Objective: This study aimed to assess the effects of exposures to food cues and stress on hunger and food intake and examine whether cue responses differ by weight status.
Methods: In a laboratory-based experimental study, participants (n = 138) were exposed to stress, neutral, and food cues delivered using an individualized script-driven imagery task on three separate days. After each cue exposure, participants ate high- and low-calorie snack foods ad libitum (Food Snack Test). Hunger was measured by visual analog scales.
Results: Food cues elicited significantly greater increases in hunger compared with neutral and stress stimuli. Cue-induced hunger did not differ by weight status. Participants consumed a similar number of total calories across stimuli. In response to food cue provocation, participants with obesity consumed [mean (SE)] 81.0% (4.0%) of calories from high-calorie foods, which was significantly greater than participants with normal weight (63.5% [3.6%]; P = 0.001). After the stress cue, participants with obesity consumed 81.4% (4.0%) of calories from high-calorie foods, which was significantly more than participants with normal weight (70.2% [3.6%]; P = 0.04). Energy intake from high-calorie foods did not differ by weight status after the neutral cue.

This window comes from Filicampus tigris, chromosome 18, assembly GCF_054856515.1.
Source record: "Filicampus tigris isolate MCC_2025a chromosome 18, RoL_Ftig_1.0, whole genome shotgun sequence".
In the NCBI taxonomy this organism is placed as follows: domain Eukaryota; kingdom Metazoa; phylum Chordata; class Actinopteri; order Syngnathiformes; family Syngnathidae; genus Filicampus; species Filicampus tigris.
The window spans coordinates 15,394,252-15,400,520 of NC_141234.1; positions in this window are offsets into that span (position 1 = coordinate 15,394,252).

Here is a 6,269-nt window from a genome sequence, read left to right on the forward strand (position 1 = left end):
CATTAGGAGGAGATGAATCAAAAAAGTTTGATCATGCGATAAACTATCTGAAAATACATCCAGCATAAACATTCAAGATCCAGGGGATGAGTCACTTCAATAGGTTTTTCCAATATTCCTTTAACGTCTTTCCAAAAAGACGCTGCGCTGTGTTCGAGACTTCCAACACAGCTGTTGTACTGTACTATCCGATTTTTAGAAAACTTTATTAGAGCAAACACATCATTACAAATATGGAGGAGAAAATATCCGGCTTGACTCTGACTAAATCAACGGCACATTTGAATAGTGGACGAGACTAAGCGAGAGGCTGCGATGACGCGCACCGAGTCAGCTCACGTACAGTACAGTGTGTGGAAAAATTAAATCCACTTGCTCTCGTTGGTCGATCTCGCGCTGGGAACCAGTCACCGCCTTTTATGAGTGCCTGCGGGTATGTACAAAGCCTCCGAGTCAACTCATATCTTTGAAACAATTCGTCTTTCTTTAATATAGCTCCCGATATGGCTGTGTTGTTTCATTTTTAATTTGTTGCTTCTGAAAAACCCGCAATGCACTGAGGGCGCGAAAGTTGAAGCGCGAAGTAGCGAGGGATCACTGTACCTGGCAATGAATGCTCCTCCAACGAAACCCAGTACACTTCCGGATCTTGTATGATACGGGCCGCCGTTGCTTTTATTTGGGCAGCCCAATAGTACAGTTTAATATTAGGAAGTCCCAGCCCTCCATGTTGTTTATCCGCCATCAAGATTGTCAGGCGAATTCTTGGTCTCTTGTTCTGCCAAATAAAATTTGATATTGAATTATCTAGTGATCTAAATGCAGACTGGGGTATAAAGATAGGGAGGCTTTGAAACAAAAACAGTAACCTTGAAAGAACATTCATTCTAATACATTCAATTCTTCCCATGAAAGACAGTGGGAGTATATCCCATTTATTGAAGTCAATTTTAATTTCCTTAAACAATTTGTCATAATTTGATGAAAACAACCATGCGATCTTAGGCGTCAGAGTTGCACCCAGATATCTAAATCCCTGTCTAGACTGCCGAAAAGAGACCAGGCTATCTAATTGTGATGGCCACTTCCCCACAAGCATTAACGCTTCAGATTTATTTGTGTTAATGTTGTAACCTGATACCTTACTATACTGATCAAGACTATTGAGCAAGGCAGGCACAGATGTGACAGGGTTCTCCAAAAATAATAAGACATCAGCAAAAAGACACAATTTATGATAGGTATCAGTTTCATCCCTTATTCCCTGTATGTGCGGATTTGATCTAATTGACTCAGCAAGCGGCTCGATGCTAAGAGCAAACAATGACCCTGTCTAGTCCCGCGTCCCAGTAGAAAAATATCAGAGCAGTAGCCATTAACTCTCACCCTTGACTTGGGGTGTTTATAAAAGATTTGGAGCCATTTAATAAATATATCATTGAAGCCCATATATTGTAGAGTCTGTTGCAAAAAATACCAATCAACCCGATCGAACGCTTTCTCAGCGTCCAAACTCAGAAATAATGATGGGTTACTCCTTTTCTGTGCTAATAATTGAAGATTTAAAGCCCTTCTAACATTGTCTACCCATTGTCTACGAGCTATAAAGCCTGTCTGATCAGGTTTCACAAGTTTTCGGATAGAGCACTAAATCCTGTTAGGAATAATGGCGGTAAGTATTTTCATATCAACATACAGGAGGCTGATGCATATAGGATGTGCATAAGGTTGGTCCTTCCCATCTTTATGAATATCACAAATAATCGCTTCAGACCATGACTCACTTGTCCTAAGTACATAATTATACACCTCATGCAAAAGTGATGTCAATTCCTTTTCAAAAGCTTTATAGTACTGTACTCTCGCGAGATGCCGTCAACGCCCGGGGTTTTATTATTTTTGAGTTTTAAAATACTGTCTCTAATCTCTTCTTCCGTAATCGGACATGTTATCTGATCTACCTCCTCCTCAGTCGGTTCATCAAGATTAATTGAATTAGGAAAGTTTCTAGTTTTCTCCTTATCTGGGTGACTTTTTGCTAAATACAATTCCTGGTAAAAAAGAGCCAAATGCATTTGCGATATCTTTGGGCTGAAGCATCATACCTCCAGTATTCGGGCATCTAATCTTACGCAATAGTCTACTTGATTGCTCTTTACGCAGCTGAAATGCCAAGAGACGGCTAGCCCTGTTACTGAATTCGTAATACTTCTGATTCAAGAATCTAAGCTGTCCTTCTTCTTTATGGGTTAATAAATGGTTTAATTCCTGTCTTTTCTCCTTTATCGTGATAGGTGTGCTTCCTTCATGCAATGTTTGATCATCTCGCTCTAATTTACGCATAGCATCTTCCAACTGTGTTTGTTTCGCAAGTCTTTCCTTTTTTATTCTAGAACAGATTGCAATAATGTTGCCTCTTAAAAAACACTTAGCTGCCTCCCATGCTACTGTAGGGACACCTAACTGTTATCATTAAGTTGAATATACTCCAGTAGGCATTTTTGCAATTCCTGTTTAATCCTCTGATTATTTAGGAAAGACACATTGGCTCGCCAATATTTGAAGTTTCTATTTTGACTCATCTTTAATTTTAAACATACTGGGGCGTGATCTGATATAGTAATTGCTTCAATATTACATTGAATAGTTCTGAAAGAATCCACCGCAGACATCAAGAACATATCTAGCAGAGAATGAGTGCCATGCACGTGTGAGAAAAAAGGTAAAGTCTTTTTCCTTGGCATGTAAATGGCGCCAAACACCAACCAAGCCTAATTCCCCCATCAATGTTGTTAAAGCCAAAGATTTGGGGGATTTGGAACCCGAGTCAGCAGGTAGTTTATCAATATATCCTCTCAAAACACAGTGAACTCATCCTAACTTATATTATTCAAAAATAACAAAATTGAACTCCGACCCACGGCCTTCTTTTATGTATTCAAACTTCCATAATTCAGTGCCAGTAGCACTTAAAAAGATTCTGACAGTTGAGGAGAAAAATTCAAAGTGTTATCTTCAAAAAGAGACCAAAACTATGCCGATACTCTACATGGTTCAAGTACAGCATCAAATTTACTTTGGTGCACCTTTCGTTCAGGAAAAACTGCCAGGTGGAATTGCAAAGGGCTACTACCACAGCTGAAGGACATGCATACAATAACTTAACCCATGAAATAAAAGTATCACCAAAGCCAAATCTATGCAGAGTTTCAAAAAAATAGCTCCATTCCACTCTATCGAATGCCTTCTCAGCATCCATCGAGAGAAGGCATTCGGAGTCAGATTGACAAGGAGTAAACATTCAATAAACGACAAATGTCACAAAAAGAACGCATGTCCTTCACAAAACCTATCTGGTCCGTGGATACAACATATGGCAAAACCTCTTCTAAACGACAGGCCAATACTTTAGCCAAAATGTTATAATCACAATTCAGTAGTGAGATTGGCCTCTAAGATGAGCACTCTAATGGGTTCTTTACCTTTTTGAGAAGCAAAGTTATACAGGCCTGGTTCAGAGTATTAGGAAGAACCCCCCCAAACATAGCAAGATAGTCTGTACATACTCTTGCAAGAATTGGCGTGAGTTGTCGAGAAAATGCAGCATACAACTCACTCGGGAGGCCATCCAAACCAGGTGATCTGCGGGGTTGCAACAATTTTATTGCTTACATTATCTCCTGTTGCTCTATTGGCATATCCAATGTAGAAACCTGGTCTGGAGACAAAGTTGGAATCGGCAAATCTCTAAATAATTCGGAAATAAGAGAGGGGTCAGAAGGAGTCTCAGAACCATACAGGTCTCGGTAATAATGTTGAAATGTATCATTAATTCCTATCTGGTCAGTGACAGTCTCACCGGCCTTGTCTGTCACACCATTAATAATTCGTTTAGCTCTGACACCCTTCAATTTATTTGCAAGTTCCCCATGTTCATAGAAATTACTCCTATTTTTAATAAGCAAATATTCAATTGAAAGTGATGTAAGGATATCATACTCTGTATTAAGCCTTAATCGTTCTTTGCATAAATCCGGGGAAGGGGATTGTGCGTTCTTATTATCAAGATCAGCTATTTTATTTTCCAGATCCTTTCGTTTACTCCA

Conclusions: Among individuals with obesity, exposure to food and stress cues shifted consumption to high-calorie snack foods within a well-controlled experimental setting.
© 2020 The Obesity Society.